by Holly Black and Cassandra Clare
“He felt as though no matter what he did, he veered closer and closer to Constantine’s life and Constantine’s decisions. It was like being on a collision course with himself.”
Call, Aaron, and Tamara are heroes in the world of mages, having presented the head of Constantine Madden, the Enemy of Death, to the Collegium. But it seems that not everyone appreciates their efforts, because on the night of the ceremony acknowledging their service, someone tries to kill Call. Call thought his secret was safe, but why else would someone be trying to kill him? Worse, being caught in the middle costs a fellow student her life. Not even the Magisterium can protect them, but the teachers have forbidden Call and his friends from trying to catch the killer. But since the Masters don’t know that Call is the reincarnation of Constantine Madden—and he isn’t about to tell them—he is sure that they will never catch the killer without his help.
The Bronze Key is a fast-paced magical adventure laced with the signature humour that Holly Black and Cassandra Clare have brought to the series. But the Magisterium series turns on playing with tropes, using both the magic school setting and the Chosen One narrative to advantage in this regard. In an introduction to The Iron Trial, Black and Clare wrote “we wanted to tell a story about a protagonist who had all the markers of a hero: tragedy and secrets in his past, magic power. We wanted people to believe they knew what kind of story they were in for. And then we wanted them to be surprised…” Readers expecting a simple Harry Potter rehash were met with twists and turns in both The Iron Trial and The Copper Gauntlet.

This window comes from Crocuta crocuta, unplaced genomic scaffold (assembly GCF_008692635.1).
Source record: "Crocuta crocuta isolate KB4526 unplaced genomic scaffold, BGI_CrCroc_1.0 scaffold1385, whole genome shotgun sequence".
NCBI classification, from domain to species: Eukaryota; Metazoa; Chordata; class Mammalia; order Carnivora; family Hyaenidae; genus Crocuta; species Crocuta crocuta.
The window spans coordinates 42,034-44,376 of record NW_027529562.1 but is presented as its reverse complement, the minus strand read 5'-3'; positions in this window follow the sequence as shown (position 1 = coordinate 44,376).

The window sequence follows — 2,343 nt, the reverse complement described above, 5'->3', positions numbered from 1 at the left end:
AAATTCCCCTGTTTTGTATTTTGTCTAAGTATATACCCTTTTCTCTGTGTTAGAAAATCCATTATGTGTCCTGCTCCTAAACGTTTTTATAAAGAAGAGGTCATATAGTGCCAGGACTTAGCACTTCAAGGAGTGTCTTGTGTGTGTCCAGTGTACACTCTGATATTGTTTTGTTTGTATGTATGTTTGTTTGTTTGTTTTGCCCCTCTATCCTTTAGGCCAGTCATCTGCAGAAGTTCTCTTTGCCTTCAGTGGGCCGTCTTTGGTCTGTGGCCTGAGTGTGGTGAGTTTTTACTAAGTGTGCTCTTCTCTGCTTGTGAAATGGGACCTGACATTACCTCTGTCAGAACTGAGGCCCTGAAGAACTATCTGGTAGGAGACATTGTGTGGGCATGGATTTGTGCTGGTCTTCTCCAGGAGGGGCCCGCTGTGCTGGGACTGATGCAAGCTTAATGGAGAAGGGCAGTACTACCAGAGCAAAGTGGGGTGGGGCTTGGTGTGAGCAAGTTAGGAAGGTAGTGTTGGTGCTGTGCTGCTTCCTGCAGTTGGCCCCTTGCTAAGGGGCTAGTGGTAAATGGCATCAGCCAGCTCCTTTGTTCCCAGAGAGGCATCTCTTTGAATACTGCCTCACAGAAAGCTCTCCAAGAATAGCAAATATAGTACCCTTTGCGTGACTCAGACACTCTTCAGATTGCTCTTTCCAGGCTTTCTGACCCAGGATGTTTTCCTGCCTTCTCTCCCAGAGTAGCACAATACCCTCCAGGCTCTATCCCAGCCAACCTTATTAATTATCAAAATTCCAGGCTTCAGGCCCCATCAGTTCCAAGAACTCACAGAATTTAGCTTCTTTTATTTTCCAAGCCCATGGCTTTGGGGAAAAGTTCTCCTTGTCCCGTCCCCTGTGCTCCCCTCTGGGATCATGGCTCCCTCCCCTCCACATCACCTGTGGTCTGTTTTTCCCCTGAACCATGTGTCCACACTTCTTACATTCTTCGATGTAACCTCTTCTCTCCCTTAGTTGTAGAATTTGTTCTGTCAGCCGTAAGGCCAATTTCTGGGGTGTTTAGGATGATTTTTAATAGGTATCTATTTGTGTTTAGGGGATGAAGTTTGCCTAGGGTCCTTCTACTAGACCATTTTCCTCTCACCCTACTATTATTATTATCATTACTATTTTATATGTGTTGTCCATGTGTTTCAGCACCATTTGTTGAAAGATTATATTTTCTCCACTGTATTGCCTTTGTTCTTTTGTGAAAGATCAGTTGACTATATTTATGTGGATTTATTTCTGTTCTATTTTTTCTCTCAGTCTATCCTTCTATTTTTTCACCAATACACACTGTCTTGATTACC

That said, Black and Clare do not seem to have brought that philosophy fully to bear on the third installment of their series, which marks the mid-point of Magisterium. With the Enemy of Death publicly defeated, Call and Aaron’s Makar powers suddenly look more threatening. What if they become evil, too? There is a spy inside the Magisterium, and a new overseer of the school assigned by the government. Black and Clare typically play their hand late in the book, and this is true again here, with several plot twists and major events coming in the last few pages. But they don’t succeed in subverting the tropes in the same way as in previous installments, and that has been a large part of the allure of this series. As we ramp up into the two final volumes, there may still be room to play with these narrative choices, but it remains a disappointment for this volume.
The Bronze Key does have a good helping of mystery and adventure which will continue to hold many readers who are less interested in playing with convention. In addition to trying to identify Call’s would-be assassin, the trio also faces new magical tests, tensions within the group, and the daunting task of trying to save the Chaos-ridden animals like Havoc from extermination. Tamara is brought face-to-face with the fate of those, like her sister Ravan, who are Devoured by their power, and Aaron’s family secrets come out into the open. However, even those who enjoy the fast-paced plot may find the one-two punch of the cliff-hanger ending overwrought.
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